In the course of my duties as the assistant sports editor for this fine publication, I often find myself in the presence of very athletic, physically gifted young men and women. For a twiggy thirty-something with a bad back and thinning hair, these surroundings aren’t exactly conducive to a positive self-image. I look at the amazing things these fine-tuned student-athletes are able to do with their bodies, and I think to myself, “I could do that when I was their age.” It’s a damned lie, but it’s a lie that always makes me long for the days when my joints didn’t snap, crackle, and pop like a bowl of Kellogg’s Rice Krispies every morning when I got out of bed.
Recently, I decided to do something about it.
A few weeks ago, while I was perusing announcements on the Loras portal, I came across a post that read: “Time to Start Your Fitness Program.” I’m not sure why I clicked on the link. I hadn’t been contemplating suicide, or self-mutilation, or any other form of masochistic activity lately, but I clicked. And I read. To wit, students in the kinesiology program were looking for guinea pigs to design and implement workouts for, and would serve as personal trainers for the volunteers at no cost.
I don’t know why I responded, but I did.
I was instructed to fill out a packet of information and bring it to the Graber Center on a Monday morning to discuss it with my new trainer. Completing the informational forms was a formidable exercise in and of itself. Here are a few highlights:
Q: Why did you decide to sign up for this fitness class?
A: Because I’m an out-of-shape old man who lives a lifestyle only slightly less active than that of the average glacier.
Q: What are you hoping to accomplish through this program?
A: To undo the last dozen years, or so.
Q: Do you picture yourself as having a healthy diet?
A: Yes, but sometimes I also picture myself as Batman.
Q: Do you have any bad habits you’d like to break?
A: No thanks, I’m in a good place with my bad habits.
Q: What is your biggest fear for the next 12 weeks?
A: Vomiting on the gym floor. And grizzly bears, they terrify me.
I managed to get through the packet injury-free, and I was ready to meet my trainer.
The first day was just a meet-and-greet, where I was introduced to Sani, my new personal fitness trainer. As Sani looked over my questionnaire, he chuckled politely a few times, as if he knew his work was cut out for him. He had no idea. But Sani has the kind of attitude that sprays positivity all over the place, and I couldn’t help but to feel encouraged. Before our next meeting, which would consist of fitness tests to determine the exact degree of how pathetic my physical prowess is, I went out and bought two items I’d never before owned: a pair of running shoes, and a box of cereal without a cartoon character on it. With my feet properly adorned, and my stomach filled with something called “whole grains,” I headed to Graber to meet Sani.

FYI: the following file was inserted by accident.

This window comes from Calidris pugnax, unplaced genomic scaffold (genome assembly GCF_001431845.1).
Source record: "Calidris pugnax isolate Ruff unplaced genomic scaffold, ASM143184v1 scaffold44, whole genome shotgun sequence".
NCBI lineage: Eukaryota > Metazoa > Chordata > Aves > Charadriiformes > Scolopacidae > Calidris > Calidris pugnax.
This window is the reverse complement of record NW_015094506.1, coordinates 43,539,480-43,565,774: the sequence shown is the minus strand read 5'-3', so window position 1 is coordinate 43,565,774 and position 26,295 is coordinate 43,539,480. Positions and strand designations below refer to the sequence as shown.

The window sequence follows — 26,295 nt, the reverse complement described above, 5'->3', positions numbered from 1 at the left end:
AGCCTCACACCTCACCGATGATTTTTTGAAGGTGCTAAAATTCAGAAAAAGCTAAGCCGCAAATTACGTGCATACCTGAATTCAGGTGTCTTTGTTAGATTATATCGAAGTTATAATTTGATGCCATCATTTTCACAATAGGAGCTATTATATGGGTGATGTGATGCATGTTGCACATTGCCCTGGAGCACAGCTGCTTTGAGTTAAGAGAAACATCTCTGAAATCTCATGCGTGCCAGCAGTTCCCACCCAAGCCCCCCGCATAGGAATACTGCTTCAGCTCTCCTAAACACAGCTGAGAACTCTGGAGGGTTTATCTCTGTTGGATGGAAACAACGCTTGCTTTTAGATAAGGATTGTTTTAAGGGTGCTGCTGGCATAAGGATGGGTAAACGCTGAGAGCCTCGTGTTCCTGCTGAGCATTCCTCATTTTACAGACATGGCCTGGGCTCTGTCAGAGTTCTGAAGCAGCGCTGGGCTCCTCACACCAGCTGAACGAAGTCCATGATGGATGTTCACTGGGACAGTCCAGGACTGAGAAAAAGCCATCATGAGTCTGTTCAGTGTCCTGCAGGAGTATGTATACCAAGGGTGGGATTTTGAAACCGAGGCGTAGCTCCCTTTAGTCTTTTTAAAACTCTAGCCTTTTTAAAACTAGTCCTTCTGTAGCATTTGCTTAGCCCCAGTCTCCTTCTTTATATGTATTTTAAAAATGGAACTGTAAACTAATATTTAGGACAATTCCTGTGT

The events which followed were a complete horror show.
I ran, unpursued, for 12 minutes. Who does that? At the end of this Bataan-caliber death march, I swore my chest would burst. As it turns out, two dozen Camels a day isn’t the greatest thing in the world for a guy’s wind. What in the hell had I gotten myself into?
Inexplicably, I didn’t give up. I came back for more abuse.
The next time, there were push-ups, and sit-ups, more running, and a medicine ball. I didn’t even know that was a real thing. I thought they only existed in sports movie training montages.
To make a long story short, I don’t feel any younger. My left calf feels like Ndamukong Suh just danced the Charleston on it, and my abs (who knew I had such a thing?) ache so badly that I’m continuously checking myself for stab-wounds.
Despite feeling like the victim of a prison riot today, I’m going back tomorrow, and I plan to finish out the full 12-week program. I haven’t yet figured out why. Netflix and Papa John’s never make me hurt this way.
I’ll let you know how it works out.